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Economy

China's Golden Week spending falls short of pre-COVID level

More trips recorded than in 2019, but lower prices crimp revenue

Tourists stroll the Bund in Shanghai on Monday. (Photo by CK Tan)

SHANGHAI -- Tourism revenue during China's five-day Golden Week holiday recovered from last year's COVID-induced slump, but failed to return to the level in 2019.

Tourists spent 113.23 billion yuan ($17.5 billion) during the break that ended Wednesday, according to the Ministry of Culture and Tourism -- higher than last year's 47.6 billion yuan but lower than 2019's 117.7 billion yuan.

Some 230 million domestic tourist trips were recording during the period, short of the 250 million projected by authorities but almost double the 117.7 million trips two years ago.

The benchmark Shanghai Composite Index opened flat and closed 0.16% lower on Thursday, dragged down by stocks related to tourism and medicine.

"The spend weakness was attributable to the relatively soft prices of travel products and a potential shift toward short-distance tourism," Citi Research said in a report on Thursday.

Online travel service providers including Trip.com saw a surge of hotel bookings in major destinations such as Beijing, Shanghai, Guangzhou and Chengdu.

One five-star hotel in Shenzhen recorded a 99% occupancy rate for three straight days through May 2, but its average revenue was about two-thirds that of 2019. "It's a combination of discounts given on room rate and less demand for our food catering," a manager at the hotel told Nikkei Asia.

Chinese movie theaters took a record 1.67 billion yuan during the holiday -- nearly 10% higher than in 2019, according to box office tracker app Lighthouse. The average ticket price of 37.8 yuan was 13% lower.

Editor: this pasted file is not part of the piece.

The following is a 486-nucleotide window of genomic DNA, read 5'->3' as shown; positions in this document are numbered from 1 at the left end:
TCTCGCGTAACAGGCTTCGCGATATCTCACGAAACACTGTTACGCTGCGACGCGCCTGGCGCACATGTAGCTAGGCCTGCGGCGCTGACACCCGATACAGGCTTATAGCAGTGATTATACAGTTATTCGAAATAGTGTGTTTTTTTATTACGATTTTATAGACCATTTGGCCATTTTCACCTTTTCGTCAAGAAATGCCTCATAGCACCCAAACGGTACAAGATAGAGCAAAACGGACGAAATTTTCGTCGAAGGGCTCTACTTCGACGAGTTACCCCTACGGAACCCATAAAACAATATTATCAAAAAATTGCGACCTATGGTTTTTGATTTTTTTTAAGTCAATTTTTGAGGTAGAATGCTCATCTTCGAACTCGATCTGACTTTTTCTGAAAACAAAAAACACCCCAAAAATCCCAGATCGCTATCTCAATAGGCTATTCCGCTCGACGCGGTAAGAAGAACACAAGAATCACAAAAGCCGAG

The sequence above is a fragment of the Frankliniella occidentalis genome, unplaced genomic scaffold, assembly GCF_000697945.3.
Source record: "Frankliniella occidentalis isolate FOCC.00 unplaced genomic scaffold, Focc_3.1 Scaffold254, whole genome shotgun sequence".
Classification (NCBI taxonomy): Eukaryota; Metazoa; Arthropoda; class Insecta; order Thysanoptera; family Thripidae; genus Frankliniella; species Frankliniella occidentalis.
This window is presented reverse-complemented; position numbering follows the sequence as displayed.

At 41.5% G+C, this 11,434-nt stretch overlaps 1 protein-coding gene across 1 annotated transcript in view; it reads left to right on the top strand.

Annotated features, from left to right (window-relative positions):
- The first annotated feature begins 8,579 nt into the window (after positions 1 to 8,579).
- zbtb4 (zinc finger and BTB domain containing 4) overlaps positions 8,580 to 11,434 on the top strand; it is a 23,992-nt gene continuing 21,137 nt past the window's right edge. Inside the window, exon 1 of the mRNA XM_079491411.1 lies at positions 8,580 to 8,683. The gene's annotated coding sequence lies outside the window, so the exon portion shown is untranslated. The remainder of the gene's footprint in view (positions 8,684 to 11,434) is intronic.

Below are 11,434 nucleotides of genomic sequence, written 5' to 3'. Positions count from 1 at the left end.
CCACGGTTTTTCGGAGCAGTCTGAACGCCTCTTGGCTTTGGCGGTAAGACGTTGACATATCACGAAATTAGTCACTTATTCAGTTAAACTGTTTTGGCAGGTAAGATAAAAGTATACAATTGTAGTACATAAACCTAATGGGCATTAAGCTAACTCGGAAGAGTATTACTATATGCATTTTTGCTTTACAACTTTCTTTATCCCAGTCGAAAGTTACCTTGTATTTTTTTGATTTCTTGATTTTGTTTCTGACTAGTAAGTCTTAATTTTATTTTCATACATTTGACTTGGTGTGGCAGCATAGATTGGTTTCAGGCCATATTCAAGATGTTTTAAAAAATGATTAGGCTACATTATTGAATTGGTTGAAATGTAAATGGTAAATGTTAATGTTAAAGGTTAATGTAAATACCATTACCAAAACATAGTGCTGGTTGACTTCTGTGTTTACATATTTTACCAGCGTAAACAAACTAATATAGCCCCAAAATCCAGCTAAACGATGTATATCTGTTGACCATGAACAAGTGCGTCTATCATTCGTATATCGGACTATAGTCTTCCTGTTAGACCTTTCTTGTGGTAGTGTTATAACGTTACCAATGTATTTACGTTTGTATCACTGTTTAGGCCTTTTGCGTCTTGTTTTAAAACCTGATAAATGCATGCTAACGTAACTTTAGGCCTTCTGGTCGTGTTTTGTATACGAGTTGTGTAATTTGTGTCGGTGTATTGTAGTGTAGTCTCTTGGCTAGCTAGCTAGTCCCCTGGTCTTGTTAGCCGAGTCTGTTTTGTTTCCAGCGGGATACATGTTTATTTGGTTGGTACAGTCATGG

"There were more than 10 titles covering different genres released during the Labor Day holidays but box office growth rate was affected by the high base of blockbuster 'Avengers 4' in 2019," U.S. investment bank Jefferies Group wrote in a research note on Thursday.

Even so, analysts said the strong rebound in tourist activities reflect consumer confidence as more people in the country were inoculated with COVID-19 vaccines.

"The country's stabilized COVID-19 condition was conducive to the recovery in optional consumer spending as represented by the hotel, catering and tourism-related sectors," Guangxi-based Sealand Securities wrote in a research note on Thursday.

"The catch-up of consumption would strengthen the growth momentum while property and trade remain resilient amid the policy of stability ahead of the Chinese Communist Party's centenary celebration in July," said Citi, adding that China is well on track to vaccinate 40% of its population by July.

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